One of my favourite past times is to read biographies of creative people. To me, creativity can be taught as a series of habits, rituals, and routines. I read a biography of Goethe once while I was in a major funk. I was writing a novel that was unfolding along with my personal experiences–how else do you write a novel? But it was in that verbose, serpentine biography where I discovered Goethe’s notion of the serious jest. I loved this notion–and still do. To think of writing, of creating, as a kind of play to which the artist brings a high level of intent and intensity. Jazz music is indeed a good example of this. Watch any great jazz band like Herbie Hancock and Marcus Miller–watch how they play! The looks on their faces tell it all: one time Hancock is smiling and laughing, another moment he’s cringing, wincing, another he’s nodding his head to someone else’s solo. At the end of the set, there’s typically laughter and even cheers by the band members. This is a wonderful example of serious jest.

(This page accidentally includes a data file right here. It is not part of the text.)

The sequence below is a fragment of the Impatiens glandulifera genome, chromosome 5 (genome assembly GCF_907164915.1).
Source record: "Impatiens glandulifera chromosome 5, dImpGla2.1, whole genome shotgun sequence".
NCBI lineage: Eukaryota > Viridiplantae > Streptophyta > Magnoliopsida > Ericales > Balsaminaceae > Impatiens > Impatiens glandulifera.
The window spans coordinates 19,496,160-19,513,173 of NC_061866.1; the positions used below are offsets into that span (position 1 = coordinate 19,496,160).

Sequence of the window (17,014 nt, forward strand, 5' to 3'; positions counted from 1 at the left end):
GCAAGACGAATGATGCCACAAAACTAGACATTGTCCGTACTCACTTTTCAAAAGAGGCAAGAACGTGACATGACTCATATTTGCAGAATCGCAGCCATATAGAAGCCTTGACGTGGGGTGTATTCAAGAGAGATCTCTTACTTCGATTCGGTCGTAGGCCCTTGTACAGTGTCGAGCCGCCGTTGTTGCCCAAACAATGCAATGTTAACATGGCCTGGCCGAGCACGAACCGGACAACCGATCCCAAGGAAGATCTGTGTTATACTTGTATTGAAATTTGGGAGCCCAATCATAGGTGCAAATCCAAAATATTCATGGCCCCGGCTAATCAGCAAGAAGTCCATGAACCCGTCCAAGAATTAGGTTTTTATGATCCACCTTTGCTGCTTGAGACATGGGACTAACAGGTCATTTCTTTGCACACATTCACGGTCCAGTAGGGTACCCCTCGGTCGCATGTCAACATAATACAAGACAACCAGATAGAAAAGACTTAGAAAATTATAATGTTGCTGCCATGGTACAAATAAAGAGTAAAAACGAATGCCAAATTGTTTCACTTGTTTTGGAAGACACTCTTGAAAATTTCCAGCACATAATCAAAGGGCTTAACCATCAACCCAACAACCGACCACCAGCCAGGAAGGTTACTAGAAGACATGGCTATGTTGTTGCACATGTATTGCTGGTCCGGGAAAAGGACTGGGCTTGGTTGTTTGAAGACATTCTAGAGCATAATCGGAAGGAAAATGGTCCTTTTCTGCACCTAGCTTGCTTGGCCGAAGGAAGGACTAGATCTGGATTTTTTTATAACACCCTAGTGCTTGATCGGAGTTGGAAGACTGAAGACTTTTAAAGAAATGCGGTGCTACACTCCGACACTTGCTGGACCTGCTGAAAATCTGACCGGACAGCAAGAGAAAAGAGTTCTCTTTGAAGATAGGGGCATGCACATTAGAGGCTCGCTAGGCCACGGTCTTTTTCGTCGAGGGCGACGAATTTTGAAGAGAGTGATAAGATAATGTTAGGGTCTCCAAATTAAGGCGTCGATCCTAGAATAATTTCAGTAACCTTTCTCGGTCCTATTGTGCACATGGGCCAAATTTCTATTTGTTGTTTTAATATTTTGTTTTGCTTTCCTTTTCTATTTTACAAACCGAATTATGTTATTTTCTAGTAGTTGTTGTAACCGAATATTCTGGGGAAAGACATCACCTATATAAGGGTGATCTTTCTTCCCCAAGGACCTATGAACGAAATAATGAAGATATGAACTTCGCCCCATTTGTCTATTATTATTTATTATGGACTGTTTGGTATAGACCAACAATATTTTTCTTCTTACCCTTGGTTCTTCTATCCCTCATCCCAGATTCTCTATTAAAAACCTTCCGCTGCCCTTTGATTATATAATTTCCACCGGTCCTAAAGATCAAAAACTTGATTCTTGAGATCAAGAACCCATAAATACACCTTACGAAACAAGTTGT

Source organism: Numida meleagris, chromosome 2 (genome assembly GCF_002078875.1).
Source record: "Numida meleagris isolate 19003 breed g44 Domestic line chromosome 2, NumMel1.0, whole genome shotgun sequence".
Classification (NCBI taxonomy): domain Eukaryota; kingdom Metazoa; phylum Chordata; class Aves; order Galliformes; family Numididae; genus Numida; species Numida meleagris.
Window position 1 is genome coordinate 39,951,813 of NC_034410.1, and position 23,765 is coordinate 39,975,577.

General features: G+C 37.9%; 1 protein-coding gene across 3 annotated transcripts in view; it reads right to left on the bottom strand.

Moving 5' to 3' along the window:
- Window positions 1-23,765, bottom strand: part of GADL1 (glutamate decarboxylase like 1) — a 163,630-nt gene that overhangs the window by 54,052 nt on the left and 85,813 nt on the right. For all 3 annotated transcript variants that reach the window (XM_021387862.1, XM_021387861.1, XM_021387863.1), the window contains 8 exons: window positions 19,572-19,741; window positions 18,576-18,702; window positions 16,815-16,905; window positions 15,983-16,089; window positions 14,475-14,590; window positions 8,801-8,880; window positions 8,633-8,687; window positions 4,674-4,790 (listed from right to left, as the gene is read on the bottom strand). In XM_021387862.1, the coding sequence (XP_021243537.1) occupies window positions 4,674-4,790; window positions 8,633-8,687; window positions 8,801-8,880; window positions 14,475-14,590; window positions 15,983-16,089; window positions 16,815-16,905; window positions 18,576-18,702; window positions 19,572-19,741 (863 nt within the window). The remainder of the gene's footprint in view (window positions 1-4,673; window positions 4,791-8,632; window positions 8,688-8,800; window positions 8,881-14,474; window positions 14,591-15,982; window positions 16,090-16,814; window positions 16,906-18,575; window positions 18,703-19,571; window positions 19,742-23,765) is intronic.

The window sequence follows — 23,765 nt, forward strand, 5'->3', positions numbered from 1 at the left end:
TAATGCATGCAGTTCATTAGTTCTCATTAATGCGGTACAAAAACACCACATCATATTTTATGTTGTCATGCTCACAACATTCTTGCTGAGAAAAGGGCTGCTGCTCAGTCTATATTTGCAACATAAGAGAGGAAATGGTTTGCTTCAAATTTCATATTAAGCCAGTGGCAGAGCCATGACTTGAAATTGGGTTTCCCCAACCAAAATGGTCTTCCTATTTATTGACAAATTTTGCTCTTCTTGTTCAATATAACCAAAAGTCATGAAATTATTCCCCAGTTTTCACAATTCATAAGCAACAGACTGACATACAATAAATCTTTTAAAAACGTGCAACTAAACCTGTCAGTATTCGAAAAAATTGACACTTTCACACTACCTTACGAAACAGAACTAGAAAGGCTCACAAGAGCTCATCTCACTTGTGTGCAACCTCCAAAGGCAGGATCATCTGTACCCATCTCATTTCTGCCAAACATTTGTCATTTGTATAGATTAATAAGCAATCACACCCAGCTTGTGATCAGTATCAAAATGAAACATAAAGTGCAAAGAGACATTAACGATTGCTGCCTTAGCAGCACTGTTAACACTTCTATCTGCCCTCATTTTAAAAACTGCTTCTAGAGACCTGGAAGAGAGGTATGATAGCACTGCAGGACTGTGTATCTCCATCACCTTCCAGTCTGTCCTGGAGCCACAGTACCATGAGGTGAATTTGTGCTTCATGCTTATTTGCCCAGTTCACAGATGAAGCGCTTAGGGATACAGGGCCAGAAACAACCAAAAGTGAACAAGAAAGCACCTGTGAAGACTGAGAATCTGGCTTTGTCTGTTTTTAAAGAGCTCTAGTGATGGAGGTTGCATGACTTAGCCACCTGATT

“Goethe war gut . . .”
This concept helped me a great deal, but I still couldn’t incorporate it into my work. After my conversion to Christianity after two-decades of atheism, I was looking for an authentic way to create art. And it was here that I turned to Merton.
Merton is known for his letters to writers. He wrote endlessly. One of my favourite letters is to the English poet Evelyn Waugh found in the book The Courage for Truth: Letters to Writers. Jacques Maritain played a tremendous role in the cultivation of Merton as a writer. In fact, in Merton’s Seven Story Mountain he lists Maritain, along with St. Augustin, St. Thomas Acquinas, and William Blake, as writers who “turned him on.” Now, in this letter, Maritain is aging, and seems to be having difficulty maintaining intensity and focus in his work.
“Do not push too hard with the work, God will take care of everything, and will give you strength to do all that needs to be done. The rest is in His hands.”